There seems to be a good amount of work on the formal semantics of tense, e.g. statements of the form "Dave ate the cookie," and also of modality, e.g. statements of the form "Dave might be at home."

But I've seen next to nothing of the formal semantics of the coordination of these two phenomenon, e.g. "Dave might have eaten the cookie."

Are there resources on this? In particular, the formal semantics of tensed statements with epistemological modality.

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    My guess would be they could be treated as modular to one other - separate and can exist compatibly side by side - but some articles seem to discuss that the perfect tense may have some inherently modal qualities, so maybe that interacts with, overlaps with or interferes with other modal words in a sentence Commented Jun 16, 2023 at 20:54
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    I quickly looked over these and they don’t seem to really address the coordination of tense and modality with regards to truth-conditional semantics. I guess what I’m looking for is something akin to Montague’s Coordinate Semantics. That system has some serious weaknesses, and I was wondering if there was any further work on something like it.
    – m. lekk
    Commented Jun 17, 2023 at 0:29
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    Are you aware of what Hotze Rullmann has been doing, e.g. Rullmann, Hotze, and Lisa Matthewson. "Towards a theory of modal-temporal interaction." Language 94, no. 2 (2018): 281-331. doi:10.1353/lan.2018.0018.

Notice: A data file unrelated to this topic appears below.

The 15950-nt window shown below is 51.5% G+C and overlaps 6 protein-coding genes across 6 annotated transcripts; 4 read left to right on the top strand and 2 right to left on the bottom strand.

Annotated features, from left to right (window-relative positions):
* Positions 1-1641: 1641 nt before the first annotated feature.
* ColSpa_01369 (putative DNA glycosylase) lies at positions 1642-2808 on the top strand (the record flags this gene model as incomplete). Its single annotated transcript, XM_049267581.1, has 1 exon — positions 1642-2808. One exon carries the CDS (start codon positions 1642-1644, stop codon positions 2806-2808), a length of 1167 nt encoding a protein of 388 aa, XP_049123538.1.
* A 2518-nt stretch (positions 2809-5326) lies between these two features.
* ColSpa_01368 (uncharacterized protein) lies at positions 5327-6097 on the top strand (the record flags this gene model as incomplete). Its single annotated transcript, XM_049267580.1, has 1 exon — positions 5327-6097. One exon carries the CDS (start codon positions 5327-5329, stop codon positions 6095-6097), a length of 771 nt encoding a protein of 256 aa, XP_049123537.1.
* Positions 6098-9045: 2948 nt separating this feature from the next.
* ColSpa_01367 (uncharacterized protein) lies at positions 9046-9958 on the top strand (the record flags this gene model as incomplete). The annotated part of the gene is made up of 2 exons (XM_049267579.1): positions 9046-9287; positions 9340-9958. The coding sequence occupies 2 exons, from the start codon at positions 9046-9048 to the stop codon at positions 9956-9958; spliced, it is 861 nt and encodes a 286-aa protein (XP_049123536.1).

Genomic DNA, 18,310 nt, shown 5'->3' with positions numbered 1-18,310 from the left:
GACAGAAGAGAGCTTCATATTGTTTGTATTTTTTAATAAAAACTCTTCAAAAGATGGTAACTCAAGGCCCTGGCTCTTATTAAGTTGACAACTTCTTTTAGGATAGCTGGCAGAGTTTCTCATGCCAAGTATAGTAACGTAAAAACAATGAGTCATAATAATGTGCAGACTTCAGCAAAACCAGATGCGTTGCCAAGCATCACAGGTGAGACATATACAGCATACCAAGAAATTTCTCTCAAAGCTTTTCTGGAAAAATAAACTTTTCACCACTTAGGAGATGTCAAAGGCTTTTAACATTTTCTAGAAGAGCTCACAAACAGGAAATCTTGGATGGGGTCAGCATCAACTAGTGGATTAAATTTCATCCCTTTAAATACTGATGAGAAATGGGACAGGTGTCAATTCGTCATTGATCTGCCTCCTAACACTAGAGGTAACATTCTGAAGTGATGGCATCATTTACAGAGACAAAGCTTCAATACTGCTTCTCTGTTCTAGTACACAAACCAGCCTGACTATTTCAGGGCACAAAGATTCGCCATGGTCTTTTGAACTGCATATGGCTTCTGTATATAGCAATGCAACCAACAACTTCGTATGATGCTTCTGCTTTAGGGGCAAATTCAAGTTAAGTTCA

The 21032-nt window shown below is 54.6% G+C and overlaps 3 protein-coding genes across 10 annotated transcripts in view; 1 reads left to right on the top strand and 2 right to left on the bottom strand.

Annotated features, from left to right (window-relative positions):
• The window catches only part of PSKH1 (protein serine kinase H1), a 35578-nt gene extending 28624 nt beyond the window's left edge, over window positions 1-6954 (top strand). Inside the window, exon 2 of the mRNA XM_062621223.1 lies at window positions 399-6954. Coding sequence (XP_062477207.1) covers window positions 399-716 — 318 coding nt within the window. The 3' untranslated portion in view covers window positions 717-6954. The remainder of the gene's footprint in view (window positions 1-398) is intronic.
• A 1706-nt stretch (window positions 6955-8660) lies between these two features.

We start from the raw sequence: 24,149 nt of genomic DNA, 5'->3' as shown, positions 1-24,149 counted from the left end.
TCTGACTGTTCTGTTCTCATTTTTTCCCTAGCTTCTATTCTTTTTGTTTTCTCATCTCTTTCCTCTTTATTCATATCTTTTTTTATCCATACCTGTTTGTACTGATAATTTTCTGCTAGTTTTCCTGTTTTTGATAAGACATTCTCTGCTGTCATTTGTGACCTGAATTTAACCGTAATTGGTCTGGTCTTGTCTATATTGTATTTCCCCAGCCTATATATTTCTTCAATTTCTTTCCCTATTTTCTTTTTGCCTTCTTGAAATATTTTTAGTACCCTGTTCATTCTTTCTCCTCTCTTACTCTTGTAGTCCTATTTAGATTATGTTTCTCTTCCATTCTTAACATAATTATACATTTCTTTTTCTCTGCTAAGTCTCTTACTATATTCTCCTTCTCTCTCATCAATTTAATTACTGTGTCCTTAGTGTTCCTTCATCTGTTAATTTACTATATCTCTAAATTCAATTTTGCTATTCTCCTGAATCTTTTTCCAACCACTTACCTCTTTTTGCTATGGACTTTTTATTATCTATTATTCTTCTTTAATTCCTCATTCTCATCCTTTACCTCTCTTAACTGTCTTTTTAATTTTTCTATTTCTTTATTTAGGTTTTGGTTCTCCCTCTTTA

– Alex B.
    Commented Jun 19, 2023 at 3:59
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    And perhaps Condoravdi 2002 Temporal interpretation of modals?
    – Alex B.
    Commented Jun 19, 2023 at 4:10

1 Answer 1


Maybe this is what the doctor ordered:

E. Allen EMERSON, CHAPTER 16 - Temporal and Modal Logic,
In Handbook of Theoretical Computer Science, Formal Models and Semantics, Elsevier, 1990, Pages 995-1072, ISBN 9780444880741,
Abstract: Publisher Summary
This chapter discusses temporal and modal logic. The chapter describes a multiaxis classification of systems of temporal logic. The chapter describes the framework of linear temporal logic. In both its propositional and first-order forms, linear temporal logic has been widely employed in the specification and verification of programs. The chapter describes the competing framework of branching temporal logic, which has seen wide use. It also explains how temporal logic structures can be used to model concurrent programs using non-determinism and fairness. The chapter also discusses other modal and temporal logics in computer science. The chapter describes the formal syntax and semantics of Propositional Linear Temporal Logic (PLTL). The chapter also describes the formal syntax and semantics for two representative systems of propositional branching-time temporal logics.

But that one’s hard to get; here an open-access paper:


Their system appears to include time as a primitive type, and something called “Impulse” to handle I believe modality - where modality has something to do with one’s attitudes, perhaps, towards other possible states of affairs, or classes of states of affairs?

A story encoded in Impulse consists of 6 parts:

  • A time basis T , which is a set of intervals
  • An object type hierarchy, which consists of subset defini- tions of a root set O that contains all objects
  • An action type hierarchy, which consists of subset defini- tions of a root set Actions, that contains all actions
  • A set of action properties P , which is a set of functions, mapping from an action to either an object or an interval
  • A set of action instances Σ that make up the story
  • A set of Impulse sentences Ψ that encode additional information about the story
  • Code formatting isn't for quotes; I've fixed it up for you.
    – curiousdannii
    Commented Jun 18, 2023 at 21:33
  • Gotcha, thank you Commented Jun 19, 2023 at 8:08

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